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R7 Focus Stacking forces electronic shutter

rpoole
Contributor

The R7, and other R series cameras, forces electronic shutter for focus stacking. This prevents the use of flash for focus stacking. There is no really good reason for not allowing mechanical shutter for focus stacking and the choice of which shutter should be left up to the photographer, not the camera. Does anyone know of any workarounds that can allow the use of flash with the built-in focus stacking?

57 REPLIES 57

This is a well known issue and why some macro photographers have switched to other cameras. Focus stacking is often used for high magnification macro images. This really matters for several reasons. 1st is that as magnifications increase, so does the effective f-number. Flash is more powerful than small video lights which can be used for macro. Many of ua photograph insects in the field. Video lights are VERY cumbersome compared to small twin flashes, like the Canon twin flash, which is now of no use for focus stacking with my R6 or R7. PLEASE, PLEASE, if at all possible to add a firmware upgrade which allows flash for in camera focus bracketing, get it done. Let the photographer make the decision if constant lights or flash is the beat tool for the job. 

It seems that only the Canon R3 with EL-1 flash is capable of focus bracketing with flash. 

I was confused by this Canon document ( (https://cam.start.canon/en/H001/supplement_0010.html) which lists several compatible camera models (R3, R7, R8, R10, R6ii & R50) only to exclude them in the footnotes! 
(1: This feature is supported exclusively on the EOS R3 with firmware ver. 1.2.0 or later. 
2: Feature not supported on the EOS R7, EOS R8, EOS R10, EOS R6 Mark II, or EOS R50.).

I wonder if the compatibility will increase in subsequent models? if it cant be fixed in firmware? It might not matter to Canon but macro photographers are switching to Olympus OM-Systems and other manufacturers because of this issue. I have heard of several on You tube. Macro photographers WANT flash bracketing with flash! 

hellochando
Apprentice

Can focus bracketing with flash be added with a firmware update? This is a big disappointment.


@hellochando wrote:

Can focus bracketing with flash be added with a firmware update? This is a big disappointment.


Big disappointment?  Are you sure?

 BTW, the use of the electronic shutter has nothing to do with this “issue”.  Going with the electronic shutter, instead of mechanical, means less vibration and sharper images.

Let’s think about how using a flash to perform focus stacking would work, or more accurately would NOT work.  Focus stacking works by capturing a series of images in quick succession as the focus plane is varied according to your settings.  It is not uncommon for a dozen or more images to be capture, if not dozens.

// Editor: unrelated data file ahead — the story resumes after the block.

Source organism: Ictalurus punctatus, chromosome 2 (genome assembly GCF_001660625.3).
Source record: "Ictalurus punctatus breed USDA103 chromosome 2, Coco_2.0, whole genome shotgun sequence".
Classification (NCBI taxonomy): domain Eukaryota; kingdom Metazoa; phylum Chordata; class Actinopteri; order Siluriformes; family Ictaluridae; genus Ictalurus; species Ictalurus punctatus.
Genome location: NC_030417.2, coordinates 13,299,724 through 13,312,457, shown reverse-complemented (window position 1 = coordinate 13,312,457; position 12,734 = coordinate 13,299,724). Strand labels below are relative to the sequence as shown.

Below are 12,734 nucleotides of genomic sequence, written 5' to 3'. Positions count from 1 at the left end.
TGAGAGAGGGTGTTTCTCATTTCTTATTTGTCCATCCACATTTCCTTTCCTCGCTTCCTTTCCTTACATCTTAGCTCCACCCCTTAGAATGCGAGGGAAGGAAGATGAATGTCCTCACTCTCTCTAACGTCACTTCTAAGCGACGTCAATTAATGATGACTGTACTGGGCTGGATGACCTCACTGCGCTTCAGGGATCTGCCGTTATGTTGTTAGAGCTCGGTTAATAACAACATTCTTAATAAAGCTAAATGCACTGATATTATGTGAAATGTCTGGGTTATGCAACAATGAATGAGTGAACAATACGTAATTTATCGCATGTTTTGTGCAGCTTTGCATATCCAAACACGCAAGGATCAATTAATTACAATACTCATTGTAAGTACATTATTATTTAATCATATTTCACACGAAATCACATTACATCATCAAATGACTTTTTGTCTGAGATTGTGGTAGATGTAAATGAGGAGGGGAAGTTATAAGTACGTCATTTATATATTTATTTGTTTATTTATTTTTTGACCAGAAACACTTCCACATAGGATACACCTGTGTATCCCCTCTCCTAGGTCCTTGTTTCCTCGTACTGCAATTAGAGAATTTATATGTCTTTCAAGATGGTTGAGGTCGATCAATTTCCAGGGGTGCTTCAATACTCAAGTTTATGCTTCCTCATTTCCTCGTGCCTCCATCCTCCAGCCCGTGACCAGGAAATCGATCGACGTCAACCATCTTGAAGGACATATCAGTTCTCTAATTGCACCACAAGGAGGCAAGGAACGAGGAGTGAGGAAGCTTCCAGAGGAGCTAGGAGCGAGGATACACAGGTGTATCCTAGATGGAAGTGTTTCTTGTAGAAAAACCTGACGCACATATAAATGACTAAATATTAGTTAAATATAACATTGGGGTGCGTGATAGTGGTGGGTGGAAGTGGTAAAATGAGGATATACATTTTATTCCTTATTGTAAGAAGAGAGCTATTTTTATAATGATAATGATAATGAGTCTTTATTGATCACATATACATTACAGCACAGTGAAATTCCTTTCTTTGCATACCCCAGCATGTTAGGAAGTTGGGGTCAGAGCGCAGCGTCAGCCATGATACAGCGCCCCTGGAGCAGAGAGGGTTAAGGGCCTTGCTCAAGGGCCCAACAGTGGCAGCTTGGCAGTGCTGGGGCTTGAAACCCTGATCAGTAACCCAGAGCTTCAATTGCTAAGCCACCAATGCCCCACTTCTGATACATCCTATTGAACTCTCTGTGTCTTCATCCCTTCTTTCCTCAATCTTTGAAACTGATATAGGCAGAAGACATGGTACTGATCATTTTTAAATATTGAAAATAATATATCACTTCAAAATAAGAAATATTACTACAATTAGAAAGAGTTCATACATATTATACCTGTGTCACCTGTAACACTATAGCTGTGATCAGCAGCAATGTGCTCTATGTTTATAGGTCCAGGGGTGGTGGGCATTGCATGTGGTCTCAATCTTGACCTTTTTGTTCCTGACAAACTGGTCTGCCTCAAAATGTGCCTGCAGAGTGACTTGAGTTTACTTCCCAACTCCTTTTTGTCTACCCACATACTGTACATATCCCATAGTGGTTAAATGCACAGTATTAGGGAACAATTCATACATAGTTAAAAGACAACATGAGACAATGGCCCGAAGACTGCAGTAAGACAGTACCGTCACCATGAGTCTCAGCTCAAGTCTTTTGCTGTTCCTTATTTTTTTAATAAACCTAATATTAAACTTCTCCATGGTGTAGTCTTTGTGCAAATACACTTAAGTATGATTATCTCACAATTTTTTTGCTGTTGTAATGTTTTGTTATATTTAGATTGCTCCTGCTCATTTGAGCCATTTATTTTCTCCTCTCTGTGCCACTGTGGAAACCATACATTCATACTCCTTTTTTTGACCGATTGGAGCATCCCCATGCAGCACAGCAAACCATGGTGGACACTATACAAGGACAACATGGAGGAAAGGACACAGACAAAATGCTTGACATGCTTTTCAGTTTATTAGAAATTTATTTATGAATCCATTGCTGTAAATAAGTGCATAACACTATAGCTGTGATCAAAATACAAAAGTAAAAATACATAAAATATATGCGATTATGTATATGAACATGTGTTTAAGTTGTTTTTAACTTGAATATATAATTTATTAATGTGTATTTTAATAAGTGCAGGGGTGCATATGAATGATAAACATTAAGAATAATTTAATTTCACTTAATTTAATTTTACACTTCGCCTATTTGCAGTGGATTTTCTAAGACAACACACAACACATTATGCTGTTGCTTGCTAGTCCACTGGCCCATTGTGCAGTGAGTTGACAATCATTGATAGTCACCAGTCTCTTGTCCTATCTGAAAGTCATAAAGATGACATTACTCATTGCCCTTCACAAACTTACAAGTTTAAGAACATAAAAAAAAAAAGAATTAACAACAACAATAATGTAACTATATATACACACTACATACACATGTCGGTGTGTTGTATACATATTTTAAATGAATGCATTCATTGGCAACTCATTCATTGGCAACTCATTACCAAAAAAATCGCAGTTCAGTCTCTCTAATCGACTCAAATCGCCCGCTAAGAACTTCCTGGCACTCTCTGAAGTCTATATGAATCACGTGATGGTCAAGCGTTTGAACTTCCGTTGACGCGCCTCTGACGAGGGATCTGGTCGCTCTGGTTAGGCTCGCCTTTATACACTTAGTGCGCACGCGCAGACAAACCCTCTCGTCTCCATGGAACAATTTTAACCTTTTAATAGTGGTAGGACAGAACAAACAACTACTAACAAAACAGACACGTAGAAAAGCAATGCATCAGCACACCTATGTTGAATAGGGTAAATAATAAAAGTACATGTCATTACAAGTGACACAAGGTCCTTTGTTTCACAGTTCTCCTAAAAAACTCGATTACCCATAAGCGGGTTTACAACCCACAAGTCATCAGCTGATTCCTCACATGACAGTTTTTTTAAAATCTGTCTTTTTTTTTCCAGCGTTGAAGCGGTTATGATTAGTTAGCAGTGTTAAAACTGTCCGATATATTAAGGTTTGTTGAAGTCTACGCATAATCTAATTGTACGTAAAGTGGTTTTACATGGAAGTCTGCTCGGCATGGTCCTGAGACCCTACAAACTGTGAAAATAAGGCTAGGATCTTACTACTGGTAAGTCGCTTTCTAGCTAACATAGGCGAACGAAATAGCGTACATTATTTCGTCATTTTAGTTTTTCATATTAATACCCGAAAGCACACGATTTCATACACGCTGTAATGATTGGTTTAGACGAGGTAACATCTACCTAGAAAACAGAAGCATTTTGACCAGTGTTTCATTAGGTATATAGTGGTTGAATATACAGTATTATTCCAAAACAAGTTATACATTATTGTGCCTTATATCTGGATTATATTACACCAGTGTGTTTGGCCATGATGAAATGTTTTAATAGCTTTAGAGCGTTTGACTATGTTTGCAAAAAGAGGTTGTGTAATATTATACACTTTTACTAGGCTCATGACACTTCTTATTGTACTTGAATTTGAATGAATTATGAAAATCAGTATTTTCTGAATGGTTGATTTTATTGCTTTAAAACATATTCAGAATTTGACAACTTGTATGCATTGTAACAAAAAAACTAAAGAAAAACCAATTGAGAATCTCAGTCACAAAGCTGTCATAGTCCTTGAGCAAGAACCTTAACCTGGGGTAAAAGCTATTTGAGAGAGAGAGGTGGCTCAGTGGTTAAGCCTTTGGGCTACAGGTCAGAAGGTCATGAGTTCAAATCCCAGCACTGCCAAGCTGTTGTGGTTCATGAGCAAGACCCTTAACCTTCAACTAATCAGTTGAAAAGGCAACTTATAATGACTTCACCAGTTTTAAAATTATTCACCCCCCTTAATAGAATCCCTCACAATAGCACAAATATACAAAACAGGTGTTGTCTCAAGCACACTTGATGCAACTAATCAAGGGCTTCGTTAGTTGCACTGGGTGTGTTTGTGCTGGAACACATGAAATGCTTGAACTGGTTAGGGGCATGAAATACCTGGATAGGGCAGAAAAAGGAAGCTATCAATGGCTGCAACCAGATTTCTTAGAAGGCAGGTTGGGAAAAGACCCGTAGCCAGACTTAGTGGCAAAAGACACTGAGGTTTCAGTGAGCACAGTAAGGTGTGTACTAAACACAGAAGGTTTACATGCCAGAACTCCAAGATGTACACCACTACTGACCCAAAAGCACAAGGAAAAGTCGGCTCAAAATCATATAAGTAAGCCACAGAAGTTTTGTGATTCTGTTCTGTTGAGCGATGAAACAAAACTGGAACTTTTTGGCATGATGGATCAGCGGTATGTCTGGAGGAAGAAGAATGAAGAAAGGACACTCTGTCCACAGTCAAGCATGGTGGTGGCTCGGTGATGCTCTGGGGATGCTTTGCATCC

Several images are captured per seconds.  Can a flash or strobe system recharge that quickly?  I seriously doubt that any system can recharge that quickly.  Can yours?

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"The right mouse button is your friend."

I'm using speedlights at 1/16 power for macro food photos so recycle time isn't an problem. Most of the camera movement is from manually turning the focus ring. Camera shake from the mechanical shutter isn't even an issue on a tripod at high sync speeds. Using continuous lighting isn't a great option for shooting macro at high apertures - too bulky for tight setups and not ideal for things like chocolate. I invested in two R5Cs, and that price point, it's a monumental disappointment.

I believe the R3 is the only mirrorless that has focus stacking with flash, insufficient sensor readout speed is the reason flash can't be used with the lesser R series models.

And as you correctly pointed out, flash recycle time isn't an issue at reduced power which is where it normally will be set for macro photography.  Canon's MR-14 EX II macro ring light flash has a minimum recycle time of .1 second at minimum power increasing to around 5 seconds at high power.  My Hensel studio strobes have the same .1 second minimum recycle time (9 flashes per second) at low power decreasing to 2 flashes per second at their maximum 500 watt output.

It is common with some camera producers to provide adjustable delay between stacking steps to allow for flash recycling.

Rodger

EOS 1DX M3, 1DX M2, 1DX, 5DS R, M6 Mark II, 1D M2, EOS 650 (film), many lenses, XF400 video

Yes a Flash system can refresh that fast especially with external power packs and Video lights are not strong or diffused enough I have been doing this for years the old method is to put camera on burst and manually move the camera this is a bit hit and miss but the burst rate is no different, being able to have the camera stack (with Flash) would be a great advantage and other manufacturers do it, Look at someone like this https://instagram.com/macro_by_rory?igshid=NTc4MTIwNjQ2YQ== who is a ver accomplished macro photographer he stacks images by manually moving through the subject while on burst 

I don’t think a recharge time of 0.1 sec is fast enough for a body capable of 20-40 fps. 

--------------------------------------------------------
"The right mouse button is your friend."

Flash Recharge is fine I use my R7 with flash in manual mode around 1/125 I can get 8-10 shots in burst with flash (that is without a power pack) I have to manually move my camera to get a stack which is hit and miss, all I want is it to move the focus for me 

hellochando
Apprentice

Fujifilm XT4 focus bracketing with flash: https://youtu.be/4LBHZ5GiEkQ

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